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Back Program Website | Info Sheet
Physics is the science of matter, energy and their interactions. Physics majors learn the fundamental laws governing the natural world, and in so doing develop critical skills of observation and quantitative analysis in both experimental and theoretical settings. Because those skills are increasingly valued in diverse fields in today's technological society, persons trained in physics are found not only in science, but also in fields where analytical skills are vital to success, such as finance, medicine, law and engineering.

The Department of Physics offers two bachelor's degree programs. First, the "BS in Physics" degree program is designed for students who seek a broad, comprehensive study of the set of traditional as well as contemporary topics which together comprise the subject of physics, and who ultimately may be interested in obtaining master’s and/or doctoral degrees and becoming professional physicists or astronomers. In contrast, the “BS in Applied Physics” degree program has been developed for students who wish to combine studies in physics with studies in other areas such as biology, geology, business, computer science, engineering, mathematics, or pre-medicine, perhaps in preparation for graduate degrees in those areas. Interdisciplinary study is also possible through double majors with physics, a major in physics with minor in another subject, or minors in physics.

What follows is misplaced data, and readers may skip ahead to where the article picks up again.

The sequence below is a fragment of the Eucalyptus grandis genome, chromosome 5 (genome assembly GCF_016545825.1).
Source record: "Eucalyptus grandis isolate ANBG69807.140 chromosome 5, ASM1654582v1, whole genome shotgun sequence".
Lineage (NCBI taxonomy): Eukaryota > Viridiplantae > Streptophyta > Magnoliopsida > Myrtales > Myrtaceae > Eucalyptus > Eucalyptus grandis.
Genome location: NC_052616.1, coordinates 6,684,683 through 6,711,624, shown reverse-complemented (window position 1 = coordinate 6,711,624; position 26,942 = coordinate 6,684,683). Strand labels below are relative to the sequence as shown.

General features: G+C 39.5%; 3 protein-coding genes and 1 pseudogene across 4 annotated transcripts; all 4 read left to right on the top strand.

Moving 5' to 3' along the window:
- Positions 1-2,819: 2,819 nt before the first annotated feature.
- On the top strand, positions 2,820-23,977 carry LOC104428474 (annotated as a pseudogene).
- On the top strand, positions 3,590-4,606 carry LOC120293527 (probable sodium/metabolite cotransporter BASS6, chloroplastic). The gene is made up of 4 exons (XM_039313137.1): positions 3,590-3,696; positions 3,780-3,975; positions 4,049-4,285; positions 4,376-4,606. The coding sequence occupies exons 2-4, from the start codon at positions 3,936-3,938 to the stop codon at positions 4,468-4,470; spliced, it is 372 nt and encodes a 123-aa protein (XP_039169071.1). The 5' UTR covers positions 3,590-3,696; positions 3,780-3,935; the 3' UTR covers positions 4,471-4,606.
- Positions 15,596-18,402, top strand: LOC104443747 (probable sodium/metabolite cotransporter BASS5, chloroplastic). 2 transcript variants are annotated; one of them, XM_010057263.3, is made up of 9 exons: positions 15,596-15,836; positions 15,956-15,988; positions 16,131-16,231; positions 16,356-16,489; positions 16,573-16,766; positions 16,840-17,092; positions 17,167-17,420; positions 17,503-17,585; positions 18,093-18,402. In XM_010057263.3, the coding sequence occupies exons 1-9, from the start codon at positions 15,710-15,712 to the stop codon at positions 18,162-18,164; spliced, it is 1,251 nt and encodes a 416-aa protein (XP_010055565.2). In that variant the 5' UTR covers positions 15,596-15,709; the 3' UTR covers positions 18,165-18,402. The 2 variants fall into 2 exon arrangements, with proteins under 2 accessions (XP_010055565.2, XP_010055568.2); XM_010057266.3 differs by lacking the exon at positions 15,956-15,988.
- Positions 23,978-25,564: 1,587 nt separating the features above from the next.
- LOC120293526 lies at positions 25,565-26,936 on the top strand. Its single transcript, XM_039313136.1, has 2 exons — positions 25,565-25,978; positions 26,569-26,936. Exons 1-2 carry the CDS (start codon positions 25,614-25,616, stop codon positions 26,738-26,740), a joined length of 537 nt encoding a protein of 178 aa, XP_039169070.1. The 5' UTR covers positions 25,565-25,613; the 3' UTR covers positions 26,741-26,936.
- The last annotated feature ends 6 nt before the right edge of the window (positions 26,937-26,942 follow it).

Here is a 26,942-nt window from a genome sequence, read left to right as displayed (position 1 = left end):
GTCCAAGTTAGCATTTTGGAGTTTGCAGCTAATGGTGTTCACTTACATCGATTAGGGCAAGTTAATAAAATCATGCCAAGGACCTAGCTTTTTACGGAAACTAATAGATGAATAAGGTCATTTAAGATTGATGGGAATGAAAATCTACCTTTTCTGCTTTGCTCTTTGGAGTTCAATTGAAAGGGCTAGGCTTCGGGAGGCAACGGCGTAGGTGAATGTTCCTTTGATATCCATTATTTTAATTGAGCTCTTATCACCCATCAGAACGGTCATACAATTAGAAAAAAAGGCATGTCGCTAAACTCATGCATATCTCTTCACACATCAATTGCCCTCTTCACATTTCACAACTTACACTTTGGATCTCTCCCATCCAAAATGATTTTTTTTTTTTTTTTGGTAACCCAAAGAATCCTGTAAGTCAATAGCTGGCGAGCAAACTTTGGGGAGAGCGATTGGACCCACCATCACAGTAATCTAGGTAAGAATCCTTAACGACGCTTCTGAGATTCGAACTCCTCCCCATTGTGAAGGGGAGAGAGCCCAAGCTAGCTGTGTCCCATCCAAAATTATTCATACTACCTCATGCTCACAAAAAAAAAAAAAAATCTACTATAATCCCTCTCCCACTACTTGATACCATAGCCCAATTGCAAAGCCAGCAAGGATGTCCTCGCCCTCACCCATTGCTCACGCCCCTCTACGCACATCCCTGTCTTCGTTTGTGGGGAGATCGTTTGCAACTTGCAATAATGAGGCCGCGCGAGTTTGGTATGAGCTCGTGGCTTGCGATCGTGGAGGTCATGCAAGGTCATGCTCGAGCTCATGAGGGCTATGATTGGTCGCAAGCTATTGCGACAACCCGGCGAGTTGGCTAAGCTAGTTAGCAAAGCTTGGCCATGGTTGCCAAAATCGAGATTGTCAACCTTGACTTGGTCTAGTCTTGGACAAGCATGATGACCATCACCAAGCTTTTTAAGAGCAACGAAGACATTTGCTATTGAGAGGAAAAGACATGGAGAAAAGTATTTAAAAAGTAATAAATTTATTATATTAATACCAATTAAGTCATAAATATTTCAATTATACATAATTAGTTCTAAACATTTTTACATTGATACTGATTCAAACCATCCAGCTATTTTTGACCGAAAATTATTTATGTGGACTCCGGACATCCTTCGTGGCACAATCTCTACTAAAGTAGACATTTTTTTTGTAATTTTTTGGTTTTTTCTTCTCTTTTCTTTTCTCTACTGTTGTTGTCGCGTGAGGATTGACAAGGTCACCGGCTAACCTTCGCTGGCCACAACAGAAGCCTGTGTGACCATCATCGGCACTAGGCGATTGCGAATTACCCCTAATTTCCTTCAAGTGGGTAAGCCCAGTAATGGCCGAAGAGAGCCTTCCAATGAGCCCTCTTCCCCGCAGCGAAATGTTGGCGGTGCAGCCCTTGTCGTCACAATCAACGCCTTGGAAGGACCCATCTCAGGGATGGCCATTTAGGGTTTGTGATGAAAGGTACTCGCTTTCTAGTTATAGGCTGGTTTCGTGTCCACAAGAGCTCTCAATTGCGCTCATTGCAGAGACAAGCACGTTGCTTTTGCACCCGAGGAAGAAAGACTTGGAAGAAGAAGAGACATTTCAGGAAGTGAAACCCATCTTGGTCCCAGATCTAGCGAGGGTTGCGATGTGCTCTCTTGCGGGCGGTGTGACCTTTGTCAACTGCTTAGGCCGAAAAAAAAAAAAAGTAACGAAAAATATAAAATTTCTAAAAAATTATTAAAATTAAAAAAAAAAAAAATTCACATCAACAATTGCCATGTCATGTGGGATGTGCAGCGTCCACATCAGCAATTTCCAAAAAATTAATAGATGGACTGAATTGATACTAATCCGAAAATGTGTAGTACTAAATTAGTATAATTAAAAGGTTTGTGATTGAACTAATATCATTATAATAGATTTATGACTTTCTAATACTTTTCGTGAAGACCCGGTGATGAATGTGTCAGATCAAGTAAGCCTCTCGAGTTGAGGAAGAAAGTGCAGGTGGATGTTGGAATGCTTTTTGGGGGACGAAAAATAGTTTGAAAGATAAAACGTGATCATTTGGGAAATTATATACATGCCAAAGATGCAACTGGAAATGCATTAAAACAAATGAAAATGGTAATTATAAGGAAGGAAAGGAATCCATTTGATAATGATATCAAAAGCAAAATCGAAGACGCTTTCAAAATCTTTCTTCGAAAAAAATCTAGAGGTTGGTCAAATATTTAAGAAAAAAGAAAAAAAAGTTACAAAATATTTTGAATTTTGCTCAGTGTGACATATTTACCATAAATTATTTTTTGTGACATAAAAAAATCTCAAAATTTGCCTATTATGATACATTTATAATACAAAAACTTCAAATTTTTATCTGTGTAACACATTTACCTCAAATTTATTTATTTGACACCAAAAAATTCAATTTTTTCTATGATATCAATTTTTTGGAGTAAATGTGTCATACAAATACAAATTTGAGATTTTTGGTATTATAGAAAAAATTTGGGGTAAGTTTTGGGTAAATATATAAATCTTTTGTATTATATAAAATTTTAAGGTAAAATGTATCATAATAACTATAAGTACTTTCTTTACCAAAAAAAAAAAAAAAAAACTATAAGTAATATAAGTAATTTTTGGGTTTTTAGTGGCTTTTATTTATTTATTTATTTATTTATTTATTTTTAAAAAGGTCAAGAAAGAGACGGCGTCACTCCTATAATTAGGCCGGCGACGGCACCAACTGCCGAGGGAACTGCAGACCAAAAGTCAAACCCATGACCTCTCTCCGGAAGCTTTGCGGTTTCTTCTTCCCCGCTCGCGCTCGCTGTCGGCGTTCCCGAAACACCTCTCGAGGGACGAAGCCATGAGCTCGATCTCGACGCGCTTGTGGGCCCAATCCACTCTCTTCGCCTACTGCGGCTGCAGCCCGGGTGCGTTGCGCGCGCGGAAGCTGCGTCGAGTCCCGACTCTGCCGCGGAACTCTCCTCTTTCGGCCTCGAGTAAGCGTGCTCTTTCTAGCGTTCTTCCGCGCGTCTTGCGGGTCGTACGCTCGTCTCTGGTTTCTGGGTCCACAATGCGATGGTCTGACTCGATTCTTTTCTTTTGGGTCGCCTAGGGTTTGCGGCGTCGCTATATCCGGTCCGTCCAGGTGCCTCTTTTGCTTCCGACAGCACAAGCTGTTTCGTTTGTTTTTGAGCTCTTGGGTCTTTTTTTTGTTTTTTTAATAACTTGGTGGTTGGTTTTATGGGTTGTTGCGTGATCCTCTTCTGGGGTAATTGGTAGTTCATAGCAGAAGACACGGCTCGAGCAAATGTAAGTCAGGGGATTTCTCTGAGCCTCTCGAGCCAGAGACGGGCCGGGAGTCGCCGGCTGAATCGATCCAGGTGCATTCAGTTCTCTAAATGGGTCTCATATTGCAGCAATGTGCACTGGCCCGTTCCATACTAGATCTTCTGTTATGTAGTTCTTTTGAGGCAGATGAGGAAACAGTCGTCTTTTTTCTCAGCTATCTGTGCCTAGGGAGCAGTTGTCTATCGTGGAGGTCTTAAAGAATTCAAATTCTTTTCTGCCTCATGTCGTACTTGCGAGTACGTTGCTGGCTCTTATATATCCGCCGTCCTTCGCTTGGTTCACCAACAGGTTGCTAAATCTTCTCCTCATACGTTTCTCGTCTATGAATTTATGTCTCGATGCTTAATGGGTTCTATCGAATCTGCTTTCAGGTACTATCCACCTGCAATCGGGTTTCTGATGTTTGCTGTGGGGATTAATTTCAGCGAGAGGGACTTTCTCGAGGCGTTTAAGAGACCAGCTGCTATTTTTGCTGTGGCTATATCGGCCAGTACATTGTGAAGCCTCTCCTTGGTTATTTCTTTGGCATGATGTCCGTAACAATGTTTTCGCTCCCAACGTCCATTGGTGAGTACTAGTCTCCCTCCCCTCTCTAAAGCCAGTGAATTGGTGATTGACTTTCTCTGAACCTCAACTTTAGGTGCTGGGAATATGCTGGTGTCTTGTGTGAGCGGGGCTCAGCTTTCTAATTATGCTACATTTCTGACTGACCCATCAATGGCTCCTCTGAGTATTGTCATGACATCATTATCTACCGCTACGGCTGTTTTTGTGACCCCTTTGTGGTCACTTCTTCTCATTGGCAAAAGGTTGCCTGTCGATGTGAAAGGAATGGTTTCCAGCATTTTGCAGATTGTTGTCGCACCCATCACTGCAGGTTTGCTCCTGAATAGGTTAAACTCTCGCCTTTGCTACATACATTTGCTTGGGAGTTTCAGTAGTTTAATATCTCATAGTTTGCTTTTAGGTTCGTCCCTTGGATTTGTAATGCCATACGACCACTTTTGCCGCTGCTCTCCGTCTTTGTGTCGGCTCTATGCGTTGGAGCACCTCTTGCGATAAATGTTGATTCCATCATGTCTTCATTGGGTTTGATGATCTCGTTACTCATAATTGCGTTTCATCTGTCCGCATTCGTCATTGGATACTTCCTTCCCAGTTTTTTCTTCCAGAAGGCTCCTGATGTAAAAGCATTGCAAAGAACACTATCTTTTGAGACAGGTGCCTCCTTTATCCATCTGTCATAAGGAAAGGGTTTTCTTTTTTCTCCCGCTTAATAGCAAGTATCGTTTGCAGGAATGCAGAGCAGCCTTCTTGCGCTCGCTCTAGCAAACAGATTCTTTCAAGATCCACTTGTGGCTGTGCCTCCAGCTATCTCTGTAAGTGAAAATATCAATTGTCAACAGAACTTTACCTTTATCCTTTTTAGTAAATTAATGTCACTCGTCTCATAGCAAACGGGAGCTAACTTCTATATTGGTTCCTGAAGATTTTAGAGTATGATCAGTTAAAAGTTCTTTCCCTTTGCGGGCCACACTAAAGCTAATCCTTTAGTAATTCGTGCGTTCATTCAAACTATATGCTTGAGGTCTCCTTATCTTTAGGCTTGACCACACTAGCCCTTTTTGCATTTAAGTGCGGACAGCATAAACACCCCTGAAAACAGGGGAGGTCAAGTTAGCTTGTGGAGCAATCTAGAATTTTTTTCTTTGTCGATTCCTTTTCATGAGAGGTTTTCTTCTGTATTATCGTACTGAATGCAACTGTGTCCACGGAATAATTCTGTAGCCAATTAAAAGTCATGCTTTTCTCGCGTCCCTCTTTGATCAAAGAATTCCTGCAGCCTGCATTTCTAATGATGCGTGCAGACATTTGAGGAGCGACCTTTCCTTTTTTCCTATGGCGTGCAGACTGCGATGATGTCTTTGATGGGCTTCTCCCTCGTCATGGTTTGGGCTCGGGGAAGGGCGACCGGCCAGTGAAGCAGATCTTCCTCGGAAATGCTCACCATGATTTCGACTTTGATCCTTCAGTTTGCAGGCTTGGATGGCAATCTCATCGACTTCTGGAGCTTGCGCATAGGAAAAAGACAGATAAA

Prospective physics majors should contact the departmental adviser as soon as possible to guarantee an enjoyable and profitable undergraduate career. A special freshman-level course, PHYS 1001, acquaints new physics majors with the department's professors and research, as well as with each other. During their first two years, physics majors learn the laws of mechanics (forces and motion) and electromagnetism which epitomize the work of Newton and Maxwell, among others. At the same time, students develop their mathematical skills through courses in calculus and differential equations. A new sequence of calculus-based general physics courses, PHYS 2314 and 2414, is now in place for students who want to major in science fields in general, or physics, in particular. Students wanting to major in physics may take these courses in lieu of the PHYS 2014 and 2114.

During their last two years, physics majors delve into advanced topics including the quantum and relativistic physics of Schroedinger, Einstein and their colleagues. Courses in laboratory and computational methods further develop experimental abilities. Students are also encouraged to work in the department's research labs or astronomical observatory. Students pursuing the BS in physics take additional physics courses and do a senior project. Students seeking the BS in applied physics replace the additional physics courses with upper-division courses in their chosen areas.

Available Options
, B.S.
- Applied Physics, B.S.
- Secondary Teacher Certification, B.S.

Physics Teachers, Postsecondary
Physical Scientists

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